Fun in the Sun

Castlegar News bi-weekly columnist Karen Haviland casts a fond glance back to her youthful forays to Seattle's Lake Union.

Karen Haviland

Karen Haviland

I’m a beach bum. To me, there is nothing better than the feel of gritty sand between my toes and the warm summer sun upon my head.

Some of my best memories stem from days long since passed in which my brothers and I would sneak off, unbeknownst to mom and dad, down to Lake Union in Seattle.

Mom and dad were fussbudgets when it came to their children around water. They demanded that we always have an adult supervising us, even if we were all of 14. Now, you all know that adults, teenagers and the beach just don’t mix. After all, how much real teenage fun can you possibly have when at least one pair of adult eyes is fixed upon your every move?

The trek down to Lake Union was not an easy one. The incline was so steep that most times we butt scuttled down the hill right to the bottom. Difficult – yes. But it was well worth it when we finally reached the cooling waters of the normally placid lake.

Usually there were eight or ten of us who would meet at the lake for a day of frolicking in the cool, clear water. That’s when we would cut loose and, far from the prying eyes and ears of adults pretend we were adults complete with foul language and raunchy tales.

Sometimes one or the other would whip out a pack of forbidden cigarettes and we would toughly puff our lungs out, hacking and coughing the whole time believing we were the coolest kids ever. Ha!

It really was harmless fun, for the most part, even when someone suggested we go skinny dipping. Thinking of that in itself makes me grin as I write this. Of course, someone had to suggest it, and the other sheep would follow. Baaaaa.

Turning our backs to each other, we would quickly divest ourselves of our bathing suits and run, as fast as we could, into the water hoping that the water would cover our scrawny, gangly, teenage bodies.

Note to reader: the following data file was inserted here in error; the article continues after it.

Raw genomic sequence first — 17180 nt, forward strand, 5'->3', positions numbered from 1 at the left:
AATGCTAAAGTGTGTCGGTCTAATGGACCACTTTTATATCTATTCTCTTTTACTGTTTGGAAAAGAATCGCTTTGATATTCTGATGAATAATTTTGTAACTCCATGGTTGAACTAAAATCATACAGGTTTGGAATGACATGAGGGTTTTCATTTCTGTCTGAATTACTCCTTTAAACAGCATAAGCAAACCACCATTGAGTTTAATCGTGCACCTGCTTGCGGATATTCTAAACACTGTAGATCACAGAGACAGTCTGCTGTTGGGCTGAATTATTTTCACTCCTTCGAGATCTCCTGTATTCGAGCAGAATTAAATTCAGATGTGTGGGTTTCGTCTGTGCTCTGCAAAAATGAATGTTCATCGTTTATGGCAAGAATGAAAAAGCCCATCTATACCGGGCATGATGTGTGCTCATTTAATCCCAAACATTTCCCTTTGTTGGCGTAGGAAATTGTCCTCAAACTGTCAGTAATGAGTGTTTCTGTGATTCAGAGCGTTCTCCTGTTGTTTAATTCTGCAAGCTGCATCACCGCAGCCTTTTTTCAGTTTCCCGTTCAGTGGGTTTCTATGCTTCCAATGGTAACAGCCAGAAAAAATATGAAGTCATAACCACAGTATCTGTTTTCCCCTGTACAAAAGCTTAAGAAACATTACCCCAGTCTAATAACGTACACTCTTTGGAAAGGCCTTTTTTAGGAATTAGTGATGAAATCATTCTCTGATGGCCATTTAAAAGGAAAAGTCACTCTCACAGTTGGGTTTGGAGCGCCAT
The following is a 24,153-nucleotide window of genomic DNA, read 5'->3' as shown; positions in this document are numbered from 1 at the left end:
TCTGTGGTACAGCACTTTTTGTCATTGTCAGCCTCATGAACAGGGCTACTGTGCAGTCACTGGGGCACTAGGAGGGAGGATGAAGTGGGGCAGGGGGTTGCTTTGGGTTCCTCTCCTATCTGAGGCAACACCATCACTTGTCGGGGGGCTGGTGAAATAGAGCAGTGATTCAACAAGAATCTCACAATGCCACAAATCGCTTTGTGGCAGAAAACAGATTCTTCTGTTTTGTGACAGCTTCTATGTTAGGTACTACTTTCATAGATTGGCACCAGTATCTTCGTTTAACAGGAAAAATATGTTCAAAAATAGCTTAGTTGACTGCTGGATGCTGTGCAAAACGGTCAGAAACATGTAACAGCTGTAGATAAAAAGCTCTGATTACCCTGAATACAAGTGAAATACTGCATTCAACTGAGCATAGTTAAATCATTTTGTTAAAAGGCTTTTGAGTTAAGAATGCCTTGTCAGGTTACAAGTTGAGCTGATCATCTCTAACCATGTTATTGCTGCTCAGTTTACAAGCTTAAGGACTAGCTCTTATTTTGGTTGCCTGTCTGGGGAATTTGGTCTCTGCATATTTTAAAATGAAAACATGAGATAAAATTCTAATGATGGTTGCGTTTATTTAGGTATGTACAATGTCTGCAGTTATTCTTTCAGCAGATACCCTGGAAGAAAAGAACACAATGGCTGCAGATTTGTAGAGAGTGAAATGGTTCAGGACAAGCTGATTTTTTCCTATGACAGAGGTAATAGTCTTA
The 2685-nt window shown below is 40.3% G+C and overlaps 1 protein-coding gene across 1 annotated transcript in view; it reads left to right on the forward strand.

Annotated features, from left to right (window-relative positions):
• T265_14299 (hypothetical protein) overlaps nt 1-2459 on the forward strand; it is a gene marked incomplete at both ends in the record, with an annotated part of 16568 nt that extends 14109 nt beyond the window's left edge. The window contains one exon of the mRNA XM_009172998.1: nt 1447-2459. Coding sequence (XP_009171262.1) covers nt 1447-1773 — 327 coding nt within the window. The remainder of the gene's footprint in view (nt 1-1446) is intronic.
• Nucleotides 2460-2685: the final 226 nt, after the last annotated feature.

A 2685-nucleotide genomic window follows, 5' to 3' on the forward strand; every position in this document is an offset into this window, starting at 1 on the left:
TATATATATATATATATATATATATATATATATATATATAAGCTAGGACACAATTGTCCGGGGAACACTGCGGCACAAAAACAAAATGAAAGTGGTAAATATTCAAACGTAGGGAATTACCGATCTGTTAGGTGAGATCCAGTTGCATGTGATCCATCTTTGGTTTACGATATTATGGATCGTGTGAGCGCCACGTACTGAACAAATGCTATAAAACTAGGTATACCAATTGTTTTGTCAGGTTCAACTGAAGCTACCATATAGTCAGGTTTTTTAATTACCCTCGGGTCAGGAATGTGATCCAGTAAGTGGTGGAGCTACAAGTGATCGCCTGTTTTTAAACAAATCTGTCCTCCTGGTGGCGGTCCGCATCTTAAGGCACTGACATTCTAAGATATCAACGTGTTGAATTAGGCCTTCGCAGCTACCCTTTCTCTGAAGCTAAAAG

Of course, the unspoken rule was that we always swam far enough away from each other that we never really did get to see anything risqué. But we sure did feel risqué.

Of course, someone had to always spoil that. In one case it was my brother who yelled, “Hey look! I see a whale!”

Even though we knew there were no whales in Lake Union, we looked anyway. With a big grin upon his face my brother, who was 12 at the time, dropped completely under the water, then popped up and finished his grand finale with his head, torso and legs under the water and his chubby butt poking above the surface. I guess we were wrong – there was one whale in the lake that day.

Our summers were spent down at Lake Union, always scurrying back up that incline at the end of the day in a race to beat mom and dad home from work.

Mom and dad would arrive home and ask their children how their day was. With angelic, sun-kissed faces, we would always tell them that the day was a bit boring. That wasn’t a very bright thing to do. If you had parents like my parents, their stock answer to being bored was, “If you’re bored I can find something for you to do.” We soon learned to leave out the bored part and began improvising several stories of which we were sure they would approve.

I often think about those long, lazy days on Lake Union and it sometimes shocks me to realize that I am heading into my 61st year. Despite the passage of years, the kid inside of me remains, and that includes my love of the water.

I hope you have a great summer around the water.

Please stay safe.